"But wait," you might be thinking. "What if Jon simply chooses not to be king of Westeros?" It's true that he has never shown much desire to rule; he was only elected Lord Commander of the Night's Watch after Sam stumped for him, and he only accepted the mantle of King in the North when it was thrust upon him, and because he wants to save the North from the impending invasion of White Walkers. But he has no reason to want to rule the Seven Kingdoms… unless, of course, honor compels him.

If Jon has a flaw, it's that he's honorable to a fault — much like his surrogate father, Ned. If Jon feels like duty demands that he accept the mantle of king, regardless of his own desires, then he'll do it, consequences be damned. This is the man who couldn't even lie to a mortal enemy for one second in order to convince her to join the fight against the undead. Will he really choose not to accept his destiny once his true parentage is revealed to him? Would he even see that as a choice at all? Or would he go about the job of being a monarch with the same grim determination with which he's faced every challenge thrown his way?

Helen Sloan/HBO

Of course, all of the tension between Jon and Dany would be solved if they took the logical course of action and got married. That way, the issue of succession wouldn't matter; they could rule together. But they might simply be too shaken by the incest news to immediately consider such an option. And even if they did get married, such an alliance would come with its own inherent set of problems.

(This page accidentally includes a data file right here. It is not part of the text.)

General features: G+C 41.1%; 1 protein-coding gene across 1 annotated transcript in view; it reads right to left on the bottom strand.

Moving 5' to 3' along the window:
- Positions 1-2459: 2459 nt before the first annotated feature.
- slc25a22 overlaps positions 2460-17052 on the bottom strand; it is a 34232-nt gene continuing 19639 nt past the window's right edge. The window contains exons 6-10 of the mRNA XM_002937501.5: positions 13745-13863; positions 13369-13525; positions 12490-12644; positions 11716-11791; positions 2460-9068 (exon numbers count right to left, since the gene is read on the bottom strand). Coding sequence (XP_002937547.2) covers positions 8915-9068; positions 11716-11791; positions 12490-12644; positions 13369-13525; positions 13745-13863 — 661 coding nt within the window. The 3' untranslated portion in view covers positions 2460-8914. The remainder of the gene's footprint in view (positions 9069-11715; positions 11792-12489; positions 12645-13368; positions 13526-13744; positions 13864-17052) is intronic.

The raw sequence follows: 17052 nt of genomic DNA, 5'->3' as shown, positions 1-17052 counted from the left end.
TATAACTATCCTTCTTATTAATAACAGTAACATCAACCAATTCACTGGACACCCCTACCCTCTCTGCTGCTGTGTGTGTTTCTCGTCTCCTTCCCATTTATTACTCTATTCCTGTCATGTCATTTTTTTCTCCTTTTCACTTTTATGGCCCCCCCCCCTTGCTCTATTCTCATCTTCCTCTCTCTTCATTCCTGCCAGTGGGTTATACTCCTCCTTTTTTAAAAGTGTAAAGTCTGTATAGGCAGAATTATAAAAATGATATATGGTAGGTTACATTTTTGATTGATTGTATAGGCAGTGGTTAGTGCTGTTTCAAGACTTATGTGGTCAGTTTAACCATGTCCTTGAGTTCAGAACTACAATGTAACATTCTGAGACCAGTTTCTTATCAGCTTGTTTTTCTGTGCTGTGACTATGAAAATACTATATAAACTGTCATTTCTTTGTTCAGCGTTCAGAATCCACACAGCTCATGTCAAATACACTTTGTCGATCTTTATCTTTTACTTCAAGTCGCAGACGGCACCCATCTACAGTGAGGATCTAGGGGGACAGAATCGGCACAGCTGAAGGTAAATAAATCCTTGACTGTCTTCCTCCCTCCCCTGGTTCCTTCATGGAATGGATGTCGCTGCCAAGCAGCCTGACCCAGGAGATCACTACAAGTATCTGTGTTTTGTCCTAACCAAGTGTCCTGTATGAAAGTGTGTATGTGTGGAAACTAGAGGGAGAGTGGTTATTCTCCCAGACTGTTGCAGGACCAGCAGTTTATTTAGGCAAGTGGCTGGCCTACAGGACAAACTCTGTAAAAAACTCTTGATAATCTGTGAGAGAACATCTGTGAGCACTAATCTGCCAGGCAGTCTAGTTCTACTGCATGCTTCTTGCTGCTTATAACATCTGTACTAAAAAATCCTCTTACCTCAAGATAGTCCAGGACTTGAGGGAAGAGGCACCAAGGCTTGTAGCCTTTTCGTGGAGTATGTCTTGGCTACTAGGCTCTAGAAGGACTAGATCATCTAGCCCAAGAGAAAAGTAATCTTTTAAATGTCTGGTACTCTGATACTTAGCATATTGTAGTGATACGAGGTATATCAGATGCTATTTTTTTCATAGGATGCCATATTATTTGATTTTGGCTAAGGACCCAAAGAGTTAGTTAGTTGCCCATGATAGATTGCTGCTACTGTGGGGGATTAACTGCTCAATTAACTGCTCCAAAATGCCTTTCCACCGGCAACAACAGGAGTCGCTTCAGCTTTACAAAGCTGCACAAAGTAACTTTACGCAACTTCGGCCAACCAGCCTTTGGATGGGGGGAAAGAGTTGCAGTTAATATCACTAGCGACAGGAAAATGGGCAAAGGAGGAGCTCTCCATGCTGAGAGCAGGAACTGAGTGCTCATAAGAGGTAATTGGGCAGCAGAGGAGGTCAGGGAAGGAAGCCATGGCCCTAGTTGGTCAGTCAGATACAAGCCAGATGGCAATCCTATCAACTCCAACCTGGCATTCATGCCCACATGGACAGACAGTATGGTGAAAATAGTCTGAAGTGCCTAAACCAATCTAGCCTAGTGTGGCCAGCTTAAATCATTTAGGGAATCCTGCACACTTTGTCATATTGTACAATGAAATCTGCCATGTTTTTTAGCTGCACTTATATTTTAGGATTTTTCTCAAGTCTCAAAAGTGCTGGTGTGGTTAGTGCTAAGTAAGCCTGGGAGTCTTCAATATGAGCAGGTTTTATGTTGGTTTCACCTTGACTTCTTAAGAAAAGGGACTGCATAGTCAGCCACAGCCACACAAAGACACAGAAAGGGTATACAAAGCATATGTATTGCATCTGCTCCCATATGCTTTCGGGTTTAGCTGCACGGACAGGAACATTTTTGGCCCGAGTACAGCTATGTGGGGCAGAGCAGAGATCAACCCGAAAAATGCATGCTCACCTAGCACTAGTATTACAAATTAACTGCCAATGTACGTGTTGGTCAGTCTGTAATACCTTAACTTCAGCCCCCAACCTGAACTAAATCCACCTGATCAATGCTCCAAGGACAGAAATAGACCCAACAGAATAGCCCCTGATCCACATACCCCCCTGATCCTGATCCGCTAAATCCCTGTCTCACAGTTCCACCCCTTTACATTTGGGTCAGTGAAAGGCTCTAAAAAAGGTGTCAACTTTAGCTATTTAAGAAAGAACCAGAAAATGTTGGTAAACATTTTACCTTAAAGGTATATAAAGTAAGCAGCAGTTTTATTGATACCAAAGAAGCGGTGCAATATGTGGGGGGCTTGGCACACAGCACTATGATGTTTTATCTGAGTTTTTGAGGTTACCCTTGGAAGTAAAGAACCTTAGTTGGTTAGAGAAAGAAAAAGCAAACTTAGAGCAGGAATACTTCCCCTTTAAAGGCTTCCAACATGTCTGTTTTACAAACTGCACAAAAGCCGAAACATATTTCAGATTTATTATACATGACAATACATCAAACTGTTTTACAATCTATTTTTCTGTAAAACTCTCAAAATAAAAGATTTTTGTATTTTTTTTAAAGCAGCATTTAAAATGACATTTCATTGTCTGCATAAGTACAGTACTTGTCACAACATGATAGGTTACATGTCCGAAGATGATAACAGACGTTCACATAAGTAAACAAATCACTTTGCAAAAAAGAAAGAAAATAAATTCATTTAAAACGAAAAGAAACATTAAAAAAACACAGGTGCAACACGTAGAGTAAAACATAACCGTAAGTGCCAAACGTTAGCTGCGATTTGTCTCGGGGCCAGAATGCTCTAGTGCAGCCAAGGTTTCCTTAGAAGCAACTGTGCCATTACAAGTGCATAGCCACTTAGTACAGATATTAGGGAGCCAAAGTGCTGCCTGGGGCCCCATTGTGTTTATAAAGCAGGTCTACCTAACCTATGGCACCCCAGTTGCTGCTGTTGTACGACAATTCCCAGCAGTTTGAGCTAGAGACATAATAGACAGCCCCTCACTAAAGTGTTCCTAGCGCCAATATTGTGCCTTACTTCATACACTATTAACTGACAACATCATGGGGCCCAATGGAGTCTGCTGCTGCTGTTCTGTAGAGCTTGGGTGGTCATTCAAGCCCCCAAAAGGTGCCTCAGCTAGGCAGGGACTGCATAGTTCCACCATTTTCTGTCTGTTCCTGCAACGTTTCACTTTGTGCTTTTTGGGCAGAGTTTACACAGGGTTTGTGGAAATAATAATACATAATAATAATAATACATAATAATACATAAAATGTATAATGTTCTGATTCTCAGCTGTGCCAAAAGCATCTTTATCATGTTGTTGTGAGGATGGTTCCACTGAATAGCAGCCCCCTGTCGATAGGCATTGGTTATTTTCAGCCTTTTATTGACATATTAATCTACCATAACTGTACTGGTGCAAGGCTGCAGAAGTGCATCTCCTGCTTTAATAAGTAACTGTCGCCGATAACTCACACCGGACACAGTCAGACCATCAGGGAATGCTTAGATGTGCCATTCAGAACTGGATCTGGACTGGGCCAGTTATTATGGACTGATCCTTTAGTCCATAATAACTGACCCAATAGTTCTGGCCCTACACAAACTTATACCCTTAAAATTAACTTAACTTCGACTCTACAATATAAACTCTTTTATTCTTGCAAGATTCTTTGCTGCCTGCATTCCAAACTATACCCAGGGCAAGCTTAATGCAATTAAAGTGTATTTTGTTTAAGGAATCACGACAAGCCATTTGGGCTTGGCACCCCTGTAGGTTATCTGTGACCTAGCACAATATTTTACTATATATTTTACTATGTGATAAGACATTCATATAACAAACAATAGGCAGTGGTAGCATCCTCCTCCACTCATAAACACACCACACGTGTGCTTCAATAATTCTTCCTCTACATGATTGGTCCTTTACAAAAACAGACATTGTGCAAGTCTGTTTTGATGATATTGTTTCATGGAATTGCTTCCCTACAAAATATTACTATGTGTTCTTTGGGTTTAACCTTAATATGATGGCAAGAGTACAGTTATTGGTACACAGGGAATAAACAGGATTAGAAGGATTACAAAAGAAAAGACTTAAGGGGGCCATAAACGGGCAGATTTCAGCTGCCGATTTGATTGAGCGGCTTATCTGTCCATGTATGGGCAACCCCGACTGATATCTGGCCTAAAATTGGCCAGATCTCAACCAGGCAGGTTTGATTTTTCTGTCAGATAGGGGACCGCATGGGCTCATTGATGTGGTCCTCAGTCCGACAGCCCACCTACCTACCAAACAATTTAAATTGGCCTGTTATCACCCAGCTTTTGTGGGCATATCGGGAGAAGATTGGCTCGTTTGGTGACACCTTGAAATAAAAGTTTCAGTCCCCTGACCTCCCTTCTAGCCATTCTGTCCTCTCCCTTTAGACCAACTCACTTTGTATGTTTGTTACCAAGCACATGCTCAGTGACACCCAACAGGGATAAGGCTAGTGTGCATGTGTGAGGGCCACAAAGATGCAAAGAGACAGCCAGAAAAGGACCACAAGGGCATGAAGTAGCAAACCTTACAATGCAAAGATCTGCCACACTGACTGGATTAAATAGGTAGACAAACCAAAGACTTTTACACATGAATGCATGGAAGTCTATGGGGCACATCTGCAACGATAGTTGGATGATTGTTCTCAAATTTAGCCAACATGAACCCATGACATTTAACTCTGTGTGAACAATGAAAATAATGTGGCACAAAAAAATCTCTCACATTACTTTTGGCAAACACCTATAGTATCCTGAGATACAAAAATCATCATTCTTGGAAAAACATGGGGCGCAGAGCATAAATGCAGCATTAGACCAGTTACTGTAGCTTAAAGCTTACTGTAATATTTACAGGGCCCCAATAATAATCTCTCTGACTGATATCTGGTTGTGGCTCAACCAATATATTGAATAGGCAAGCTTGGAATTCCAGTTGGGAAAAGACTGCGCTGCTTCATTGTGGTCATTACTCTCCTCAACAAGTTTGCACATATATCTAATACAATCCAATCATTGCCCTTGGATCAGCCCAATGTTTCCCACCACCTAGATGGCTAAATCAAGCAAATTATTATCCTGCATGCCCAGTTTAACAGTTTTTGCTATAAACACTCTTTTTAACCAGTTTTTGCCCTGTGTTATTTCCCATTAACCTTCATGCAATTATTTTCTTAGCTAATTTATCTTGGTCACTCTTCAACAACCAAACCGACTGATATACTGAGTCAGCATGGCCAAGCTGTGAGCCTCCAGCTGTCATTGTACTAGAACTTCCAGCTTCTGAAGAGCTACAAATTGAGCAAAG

People like Tyrion, Jorah, and Missandei have flocked to Daenerys' side based on her promise to "break the wheel" once she conquers Westeros — to stop the cycle of the powerful running roughshod over the powerless in their never-ending game of thrones. But a Targaryen wedding siring a Targaryen offspring who would take the Iron Throne after the death of their Targaryen parents sounds an awful lot like spinning the wheel, not breaking it. How will Daenerys' followers react if she breaks her promise?

The Jon/Dany scene included a shot of a troubled Tyrion for a reason. Beyond the personal question of whether Tyrion is in love with Dany or not, there's the political question of how the Hand of the Queen will react to what is essentially a betrayal, were she to marry her nephew and relaunch the Targaryen dynasty. Earlier in Season 7, he tried to get Dany to address the matter of succession, suggesting democratic ways of picking a leader, like the elections of the Night's Watch or the kingsmoot of the Ironborn. If Dany ignores his advice, she could find herself faced with a revolt from the very people who have carried her all the way from the Dothraki Sea to the shores of Westeros — perhaps led by her own Hand, jealous over her love for Jon and stung by her betrayal of her own promises.

So while the Jon/Dany scene felt exciting and satisfying in the moment, it's easy to see why the showrunners are warning fans that it could also signal very dark things to come in Season 8.